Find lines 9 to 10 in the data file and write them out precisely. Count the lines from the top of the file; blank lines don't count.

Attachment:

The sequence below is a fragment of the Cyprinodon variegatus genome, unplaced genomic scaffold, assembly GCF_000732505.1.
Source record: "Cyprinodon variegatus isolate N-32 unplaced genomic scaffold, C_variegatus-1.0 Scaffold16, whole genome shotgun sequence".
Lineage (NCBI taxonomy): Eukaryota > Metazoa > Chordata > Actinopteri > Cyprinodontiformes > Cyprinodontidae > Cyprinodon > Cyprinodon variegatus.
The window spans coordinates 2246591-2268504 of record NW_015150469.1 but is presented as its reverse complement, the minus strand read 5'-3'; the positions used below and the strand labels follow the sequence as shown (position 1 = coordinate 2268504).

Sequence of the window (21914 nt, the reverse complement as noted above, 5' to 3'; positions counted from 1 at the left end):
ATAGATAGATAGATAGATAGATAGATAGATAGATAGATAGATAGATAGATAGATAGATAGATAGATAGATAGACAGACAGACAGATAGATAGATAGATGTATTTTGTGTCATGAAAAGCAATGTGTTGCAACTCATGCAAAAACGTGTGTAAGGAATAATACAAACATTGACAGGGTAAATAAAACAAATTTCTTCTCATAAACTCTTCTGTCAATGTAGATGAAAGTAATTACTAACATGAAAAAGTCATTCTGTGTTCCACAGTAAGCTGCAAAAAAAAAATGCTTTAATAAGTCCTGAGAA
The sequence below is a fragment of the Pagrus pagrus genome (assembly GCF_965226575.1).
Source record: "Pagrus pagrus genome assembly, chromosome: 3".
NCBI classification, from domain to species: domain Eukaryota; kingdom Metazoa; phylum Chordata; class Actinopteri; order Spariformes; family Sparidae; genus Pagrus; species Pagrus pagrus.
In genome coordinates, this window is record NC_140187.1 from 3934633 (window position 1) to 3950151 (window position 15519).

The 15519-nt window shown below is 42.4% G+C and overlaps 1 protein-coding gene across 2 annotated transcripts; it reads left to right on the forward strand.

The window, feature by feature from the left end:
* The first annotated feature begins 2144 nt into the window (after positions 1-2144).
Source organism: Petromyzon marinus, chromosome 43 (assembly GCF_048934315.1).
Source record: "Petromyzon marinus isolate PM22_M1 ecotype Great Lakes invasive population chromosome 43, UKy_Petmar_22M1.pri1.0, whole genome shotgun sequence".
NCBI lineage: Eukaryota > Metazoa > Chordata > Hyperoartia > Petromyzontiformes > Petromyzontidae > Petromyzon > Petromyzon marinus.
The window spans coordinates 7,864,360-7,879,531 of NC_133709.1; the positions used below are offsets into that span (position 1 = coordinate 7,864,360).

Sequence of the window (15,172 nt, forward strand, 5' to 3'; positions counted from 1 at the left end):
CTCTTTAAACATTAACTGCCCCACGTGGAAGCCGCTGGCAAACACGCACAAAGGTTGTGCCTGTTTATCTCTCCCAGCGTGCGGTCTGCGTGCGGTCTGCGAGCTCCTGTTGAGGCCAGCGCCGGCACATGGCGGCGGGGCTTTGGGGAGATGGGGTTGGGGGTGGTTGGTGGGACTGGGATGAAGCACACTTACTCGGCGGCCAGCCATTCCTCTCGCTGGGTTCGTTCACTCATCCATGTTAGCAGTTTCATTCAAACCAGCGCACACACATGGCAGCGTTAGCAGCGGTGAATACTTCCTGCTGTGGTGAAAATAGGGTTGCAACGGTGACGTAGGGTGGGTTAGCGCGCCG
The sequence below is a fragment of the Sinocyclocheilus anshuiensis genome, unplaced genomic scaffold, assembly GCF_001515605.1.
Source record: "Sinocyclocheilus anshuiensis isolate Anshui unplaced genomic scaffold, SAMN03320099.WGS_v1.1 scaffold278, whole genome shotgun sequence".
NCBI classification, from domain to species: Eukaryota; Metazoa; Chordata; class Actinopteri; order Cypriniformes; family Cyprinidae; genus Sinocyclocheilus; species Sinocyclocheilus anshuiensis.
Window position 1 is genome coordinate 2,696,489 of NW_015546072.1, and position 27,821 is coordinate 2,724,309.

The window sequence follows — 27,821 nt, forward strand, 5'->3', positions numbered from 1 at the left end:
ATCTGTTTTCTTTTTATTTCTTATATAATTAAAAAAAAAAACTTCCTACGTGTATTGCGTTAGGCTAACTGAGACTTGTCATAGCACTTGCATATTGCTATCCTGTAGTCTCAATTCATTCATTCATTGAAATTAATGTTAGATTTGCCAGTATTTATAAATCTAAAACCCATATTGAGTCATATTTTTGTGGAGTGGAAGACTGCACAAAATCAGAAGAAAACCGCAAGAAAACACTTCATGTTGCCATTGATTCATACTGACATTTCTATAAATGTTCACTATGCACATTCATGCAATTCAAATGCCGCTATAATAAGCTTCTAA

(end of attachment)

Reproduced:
NCBI classification, from domain to species: domain Eukaryota; kingdom Metazoa; phylum Chordata; class Actinopteri; order Spariformes; family Sparidae; genus Pagrus; species Pagrus pagrus.
In genome coordinates, this window is record NC_140187.1 from 3934633 (window position 1) to 3950151 (window position 15519).